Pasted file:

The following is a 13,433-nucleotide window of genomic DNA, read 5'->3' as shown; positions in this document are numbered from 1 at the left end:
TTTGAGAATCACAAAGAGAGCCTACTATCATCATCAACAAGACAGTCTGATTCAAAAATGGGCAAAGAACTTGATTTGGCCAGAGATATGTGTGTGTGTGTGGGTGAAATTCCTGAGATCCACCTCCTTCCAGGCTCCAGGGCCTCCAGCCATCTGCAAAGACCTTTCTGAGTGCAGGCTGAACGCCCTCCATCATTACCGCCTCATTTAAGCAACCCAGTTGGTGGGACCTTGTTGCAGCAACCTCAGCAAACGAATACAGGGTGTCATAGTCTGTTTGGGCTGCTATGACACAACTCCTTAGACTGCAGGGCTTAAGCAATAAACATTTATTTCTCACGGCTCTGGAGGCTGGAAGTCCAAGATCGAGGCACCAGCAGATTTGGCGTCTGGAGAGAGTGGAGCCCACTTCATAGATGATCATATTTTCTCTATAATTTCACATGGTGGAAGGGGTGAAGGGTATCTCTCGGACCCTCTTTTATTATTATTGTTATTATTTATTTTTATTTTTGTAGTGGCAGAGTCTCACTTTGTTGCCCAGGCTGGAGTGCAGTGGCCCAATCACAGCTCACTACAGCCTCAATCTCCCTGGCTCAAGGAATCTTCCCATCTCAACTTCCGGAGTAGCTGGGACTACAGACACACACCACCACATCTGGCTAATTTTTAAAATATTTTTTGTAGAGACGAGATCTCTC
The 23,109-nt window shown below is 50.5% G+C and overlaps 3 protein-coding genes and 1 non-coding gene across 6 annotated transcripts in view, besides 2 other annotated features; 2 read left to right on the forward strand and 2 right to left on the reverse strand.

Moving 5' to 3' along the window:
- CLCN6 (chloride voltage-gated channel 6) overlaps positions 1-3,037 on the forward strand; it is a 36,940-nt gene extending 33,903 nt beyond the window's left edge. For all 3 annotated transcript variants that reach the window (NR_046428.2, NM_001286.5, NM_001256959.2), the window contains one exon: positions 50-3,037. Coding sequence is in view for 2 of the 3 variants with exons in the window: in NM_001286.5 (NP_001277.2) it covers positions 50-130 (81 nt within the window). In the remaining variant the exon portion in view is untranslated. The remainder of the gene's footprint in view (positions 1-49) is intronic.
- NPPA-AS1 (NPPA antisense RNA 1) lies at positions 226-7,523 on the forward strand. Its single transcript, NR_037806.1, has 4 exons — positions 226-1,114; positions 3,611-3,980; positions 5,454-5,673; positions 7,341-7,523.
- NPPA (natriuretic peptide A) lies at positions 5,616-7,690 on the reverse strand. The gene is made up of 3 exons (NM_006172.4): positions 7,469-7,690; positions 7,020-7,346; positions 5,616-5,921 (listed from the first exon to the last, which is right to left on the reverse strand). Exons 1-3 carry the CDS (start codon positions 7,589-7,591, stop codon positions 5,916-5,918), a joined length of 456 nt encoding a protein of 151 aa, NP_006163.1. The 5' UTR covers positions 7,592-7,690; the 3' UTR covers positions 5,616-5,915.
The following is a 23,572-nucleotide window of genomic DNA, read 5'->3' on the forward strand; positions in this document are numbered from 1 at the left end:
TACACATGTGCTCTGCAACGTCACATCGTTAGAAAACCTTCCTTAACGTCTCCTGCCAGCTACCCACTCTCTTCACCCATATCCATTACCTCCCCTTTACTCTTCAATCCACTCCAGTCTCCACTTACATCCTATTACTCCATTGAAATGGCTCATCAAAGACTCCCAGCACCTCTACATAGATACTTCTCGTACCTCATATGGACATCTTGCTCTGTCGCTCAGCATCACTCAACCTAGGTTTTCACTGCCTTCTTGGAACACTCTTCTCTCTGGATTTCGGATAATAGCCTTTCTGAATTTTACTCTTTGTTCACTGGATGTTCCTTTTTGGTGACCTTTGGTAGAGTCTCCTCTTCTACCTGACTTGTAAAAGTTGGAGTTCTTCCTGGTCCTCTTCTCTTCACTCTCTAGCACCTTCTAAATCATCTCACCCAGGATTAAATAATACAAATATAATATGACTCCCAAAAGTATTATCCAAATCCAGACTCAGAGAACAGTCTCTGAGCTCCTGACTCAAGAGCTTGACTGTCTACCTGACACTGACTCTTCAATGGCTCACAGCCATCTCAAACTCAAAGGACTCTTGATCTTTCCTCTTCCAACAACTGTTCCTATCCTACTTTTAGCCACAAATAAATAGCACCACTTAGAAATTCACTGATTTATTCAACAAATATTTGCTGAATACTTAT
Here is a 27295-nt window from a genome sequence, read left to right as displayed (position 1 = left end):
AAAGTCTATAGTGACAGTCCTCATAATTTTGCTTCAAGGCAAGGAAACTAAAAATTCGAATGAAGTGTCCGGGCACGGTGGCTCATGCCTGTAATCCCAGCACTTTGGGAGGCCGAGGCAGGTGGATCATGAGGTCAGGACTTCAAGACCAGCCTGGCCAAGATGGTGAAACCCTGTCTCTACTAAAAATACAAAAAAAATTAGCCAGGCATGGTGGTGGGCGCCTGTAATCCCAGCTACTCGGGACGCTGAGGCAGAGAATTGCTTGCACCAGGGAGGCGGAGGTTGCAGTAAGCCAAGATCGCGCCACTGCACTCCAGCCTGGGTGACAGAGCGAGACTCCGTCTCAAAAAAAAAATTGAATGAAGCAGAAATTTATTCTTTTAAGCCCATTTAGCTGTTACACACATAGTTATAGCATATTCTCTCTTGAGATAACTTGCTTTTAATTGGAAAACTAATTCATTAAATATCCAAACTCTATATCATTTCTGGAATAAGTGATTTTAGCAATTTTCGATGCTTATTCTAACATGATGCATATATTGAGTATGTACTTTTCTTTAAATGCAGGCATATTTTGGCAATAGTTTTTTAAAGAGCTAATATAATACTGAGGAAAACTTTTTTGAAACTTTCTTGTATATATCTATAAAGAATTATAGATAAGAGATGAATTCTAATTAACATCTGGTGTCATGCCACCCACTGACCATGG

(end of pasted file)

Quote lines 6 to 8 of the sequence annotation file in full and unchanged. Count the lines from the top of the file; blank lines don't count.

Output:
- NPPA-AS1 (NPPA antisense RNA 1) lies at positions 226-7,523 on the forward strand. Its single transcript, NR_037806.1, has 4 exons — positions 226-1,114; positions 3,611-3,980; positions 5,454-5,673; positions 7,341-7,523.
- NPPA (natriuretic peptide A) lies at positions 5,616-7,690 on the reverse strand. The gene is made up of 3 exons (NM_006172.4): positions 7,469-7,690; positions 7,020-7,346; positions 5,616-5,921 (listed from the first exon to the last, which is right to left on the reverse strand). Exons 1-3 carry the CDS (start codon positions 7,589-7,591, stop codon positions 5,916-5,918), a joined length of 456 nt encoding a protein of 151 aa, NP_006163.1. The 5' UTR covers positions 7,592-7,690; the 3' UTR covers positions 5,616-5,915.
The following is a 23,572-nucleotide window of genomic DNA, read 5'->3' on the forward strand; positions in this document are numbered from 1 at the left end: